According to Verizon’s 2021 Data Breach Investigation Report, the median data breach costs companies over $21,000 with some numbering in the hundreds of thousands. The impact of data breaches has recently been further highlighted by recent high-profile credential data breaches.
However, the literature suggests that businesses are struggling to keep up with hackers. As many as 80% of breaches are detected by 3rd-parties. This shows the potential benefit of working with a trusted security-focused body to help fill the gaps in your security ecosystem.
If you learned that adversaries got hold of the data you are protecting, may it be customer, proprietary, or other sensitive information, you should contact LIFARS immediately. When dealing with data breaches, time is of the essence and the initial 24 hours after the discovery are critical. LIFARS handles data breaches with military precision and ensures that root cause is found, eliminated, and detailed forensics are performed to discover all compromised information.
Latest credential data breach incidents
Data breaches occur so frequently that it’s hard to keep up with the headlines. However, two recent incidents stand out for their sheer scale plus the fact that they affected two of the most popular social networks today.
On 3 April 2021, it became known that over 533 million Facebook accounts were leaked on a low-level hacking forum. The leaked information went as far as to reveal users’ phone numbers, which could be used for social engineering or to steal other account credentials.
Not even a week later, it was revealed that LinkedIn was also the subject of a credential breach in which over 500 million accounts were being put up for sale. 2 million records were leaked simply as proof.
That means that in just two incidents, uncovered in the space of 1 week, over 1 billion user credentials were leaked. That alone shows the scale of the issue we are all dealing with, as businesses, consumers, and security professionals.
How to prevent your data being compromised
Phishing Education and Training
Surprisingly, good old phishing is still the top of threat actions, increasing to 36% in the wake of the COVID-19 pandemic. This is on trend with social engineering remaining one of the most used avenues to affect a data breach.
Although it might seem set in stone, attackers are still frequently updating and refining phishing techniques. This makes it harder for both individuals and security tools to detect phishing attempts and distinguish them from legitimate emails/forms of contact.
Using paradigms like the Phish Scale will help ensure that you keep your phishing training up-to-date and relevant. You must also stay updated with the latest techniques of attackers and ways to detect phishing attempts.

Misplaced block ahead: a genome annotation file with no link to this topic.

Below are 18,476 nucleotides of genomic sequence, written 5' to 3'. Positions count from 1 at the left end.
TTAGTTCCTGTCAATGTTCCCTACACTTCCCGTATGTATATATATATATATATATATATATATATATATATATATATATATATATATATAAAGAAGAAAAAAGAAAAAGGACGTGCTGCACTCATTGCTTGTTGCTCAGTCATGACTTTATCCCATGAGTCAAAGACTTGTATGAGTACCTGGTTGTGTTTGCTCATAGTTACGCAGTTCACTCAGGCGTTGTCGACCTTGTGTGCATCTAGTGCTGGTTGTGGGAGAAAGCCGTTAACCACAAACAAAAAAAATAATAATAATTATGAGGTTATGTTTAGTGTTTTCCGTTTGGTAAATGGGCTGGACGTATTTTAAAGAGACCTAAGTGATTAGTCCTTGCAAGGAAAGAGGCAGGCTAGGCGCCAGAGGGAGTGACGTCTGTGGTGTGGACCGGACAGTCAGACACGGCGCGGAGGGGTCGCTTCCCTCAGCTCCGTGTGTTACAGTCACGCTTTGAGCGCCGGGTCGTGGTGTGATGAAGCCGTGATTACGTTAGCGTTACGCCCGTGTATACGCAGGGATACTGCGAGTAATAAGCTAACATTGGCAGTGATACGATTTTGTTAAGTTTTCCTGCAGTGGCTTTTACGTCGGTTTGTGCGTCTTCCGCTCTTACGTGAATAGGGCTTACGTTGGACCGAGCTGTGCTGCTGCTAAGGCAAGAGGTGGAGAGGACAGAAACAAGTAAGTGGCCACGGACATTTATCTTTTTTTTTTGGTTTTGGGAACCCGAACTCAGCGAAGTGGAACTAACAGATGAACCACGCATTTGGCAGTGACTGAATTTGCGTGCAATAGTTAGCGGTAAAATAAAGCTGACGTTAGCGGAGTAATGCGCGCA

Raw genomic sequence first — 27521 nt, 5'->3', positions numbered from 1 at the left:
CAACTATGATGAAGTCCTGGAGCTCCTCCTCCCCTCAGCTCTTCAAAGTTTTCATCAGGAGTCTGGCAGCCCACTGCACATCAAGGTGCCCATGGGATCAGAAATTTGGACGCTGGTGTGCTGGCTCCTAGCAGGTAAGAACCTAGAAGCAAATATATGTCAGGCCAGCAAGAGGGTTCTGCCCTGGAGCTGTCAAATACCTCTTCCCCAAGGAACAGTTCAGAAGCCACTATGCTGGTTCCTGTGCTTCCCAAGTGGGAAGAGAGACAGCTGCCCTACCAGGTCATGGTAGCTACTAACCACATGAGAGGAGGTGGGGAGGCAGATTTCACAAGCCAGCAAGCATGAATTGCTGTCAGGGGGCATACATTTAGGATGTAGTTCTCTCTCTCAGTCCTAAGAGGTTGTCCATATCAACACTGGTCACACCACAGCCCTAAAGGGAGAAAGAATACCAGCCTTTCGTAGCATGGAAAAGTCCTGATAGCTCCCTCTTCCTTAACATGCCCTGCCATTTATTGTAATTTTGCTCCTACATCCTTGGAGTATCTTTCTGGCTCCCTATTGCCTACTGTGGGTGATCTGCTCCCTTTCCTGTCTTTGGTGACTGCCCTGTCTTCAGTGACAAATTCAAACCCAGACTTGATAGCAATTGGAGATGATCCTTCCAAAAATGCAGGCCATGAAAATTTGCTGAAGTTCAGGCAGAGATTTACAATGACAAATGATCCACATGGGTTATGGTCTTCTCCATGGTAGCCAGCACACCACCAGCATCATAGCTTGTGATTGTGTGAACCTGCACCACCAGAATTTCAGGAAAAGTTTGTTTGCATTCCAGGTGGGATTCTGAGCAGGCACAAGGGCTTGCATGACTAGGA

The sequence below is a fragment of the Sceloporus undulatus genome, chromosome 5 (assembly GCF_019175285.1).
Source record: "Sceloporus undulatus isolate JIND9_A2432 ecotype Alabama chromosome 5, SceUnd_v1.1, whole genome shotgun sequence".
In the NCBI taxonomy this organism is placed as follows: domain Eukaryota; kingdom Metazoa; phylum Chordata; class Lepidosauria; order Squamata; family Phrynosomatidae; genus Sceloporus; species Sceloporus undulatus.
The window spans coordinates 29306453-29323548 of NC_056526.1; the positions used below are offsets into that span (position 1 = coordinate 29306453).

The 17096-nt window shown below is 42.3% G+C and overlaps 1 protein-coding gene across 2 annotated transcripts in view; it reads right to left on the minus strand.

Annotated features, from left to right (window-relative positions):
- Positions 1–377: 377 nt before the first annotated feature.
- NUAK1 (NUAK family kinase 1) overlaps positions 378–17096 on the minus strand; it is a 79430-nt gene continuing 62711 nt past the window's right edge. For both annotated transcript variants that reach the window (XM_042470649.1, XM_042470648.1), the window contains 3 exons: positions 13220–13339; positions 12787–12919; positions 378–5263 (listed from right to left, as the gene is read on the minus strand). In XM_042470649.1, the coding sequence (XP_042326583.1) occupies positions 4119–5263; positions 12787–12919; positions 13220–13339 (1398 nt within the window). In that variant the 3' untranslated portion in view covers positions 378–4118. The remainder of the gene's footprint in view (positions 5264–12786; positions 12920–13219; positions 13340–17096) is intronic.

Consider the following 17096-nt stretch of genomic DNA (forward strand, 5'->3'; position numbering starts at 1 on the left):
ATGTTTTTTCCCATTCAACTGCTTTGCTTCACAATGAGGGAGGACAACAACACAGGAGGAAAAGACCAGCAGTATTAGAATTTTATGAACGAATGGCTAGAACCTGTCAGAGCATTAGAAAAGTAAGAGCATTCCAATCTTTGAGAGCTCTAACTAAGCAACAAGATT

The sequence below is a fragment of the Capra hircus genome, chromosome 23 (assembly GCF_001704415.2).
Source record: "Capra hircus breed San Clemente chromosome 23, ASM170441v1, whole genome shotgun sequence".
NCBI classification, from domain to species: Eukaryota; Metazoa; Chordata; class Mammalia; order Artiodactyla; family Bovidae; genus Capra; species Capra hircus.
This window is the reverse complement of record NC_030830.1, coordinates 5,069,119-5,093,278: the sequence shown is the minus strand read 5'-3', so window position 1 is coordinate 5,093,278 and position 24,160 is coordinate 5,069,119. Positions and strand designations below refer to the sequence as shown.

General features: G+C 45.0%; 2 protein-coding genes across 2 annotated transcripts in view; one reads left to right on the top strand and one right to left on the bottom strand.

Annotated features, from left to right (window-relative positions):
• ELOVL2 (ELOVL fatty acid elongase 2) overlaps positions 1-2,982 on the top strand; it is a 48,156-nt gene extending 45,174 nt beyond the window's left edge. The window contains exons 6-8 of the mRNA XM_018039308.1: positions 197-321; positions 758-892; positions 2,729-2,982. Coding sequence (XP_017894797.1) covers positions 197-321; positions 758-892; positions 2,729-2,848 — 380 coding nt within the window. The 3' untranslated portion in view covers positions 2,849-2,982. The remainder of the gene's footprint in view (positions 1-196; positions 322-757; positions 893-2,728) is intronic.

Harden Credentials and Implement MFA
According to the same Verizon report, stealing credentials is the second largest technique used in data breaches. In fact, compromised credentials played some role in as many as 61% of all data breaches.
While strong password practices is a start, it’s simply not enough to stem the tide. Multi-factor authentication, on the other hand, is an extremely effective method to combat credential abuse. In fact, Alex Weiner of Microsoft has come out to say that MFA can make accounts using their OS 99.9% more secure.
MFA is especially important in remote/hybrid working environments where users may use unsecured devices/networks to access work-related platforms. However, MFA is not bulletproof in itself, and MFA best practices should be maintained for best results.
Implementing SSO (single-sign on) can also help by discouraging bad practices, such as weak passwords and credential sharing.
Tighten Up Your Code
Miscellaneous errors were also highlighted as the third most prominent pattern found in data breaches. Attackers are continuously probing businesses for weaknesses or entry points into their systems or networks. Even a relatively new error introduced by an update or code change can quickly be identified and exploited.
Due to the complexity of programming languages and software, the potential errors are too numerous to mention. Often, they are not even associated with typically exploits, such as SQL injection or memory dumps. For example, one of India’s largest HIPAA breaches involved a programming error where duplicate documents were often sent to wrong users.
Businesses need to have rigorous QA and testing procedures in place for not only their own existing software but for third-party software as well and including any updates or code changes.
As you can see, human weaknesses still play a major role in the prevalence of data breaches. Through phishing attempts, credential hacking, etc. 85% of data breaches involve some form of human error. That suggests proper training and education and instilling a sense of responsibility to all your stakeholders is critical to managing the risk of a data breach.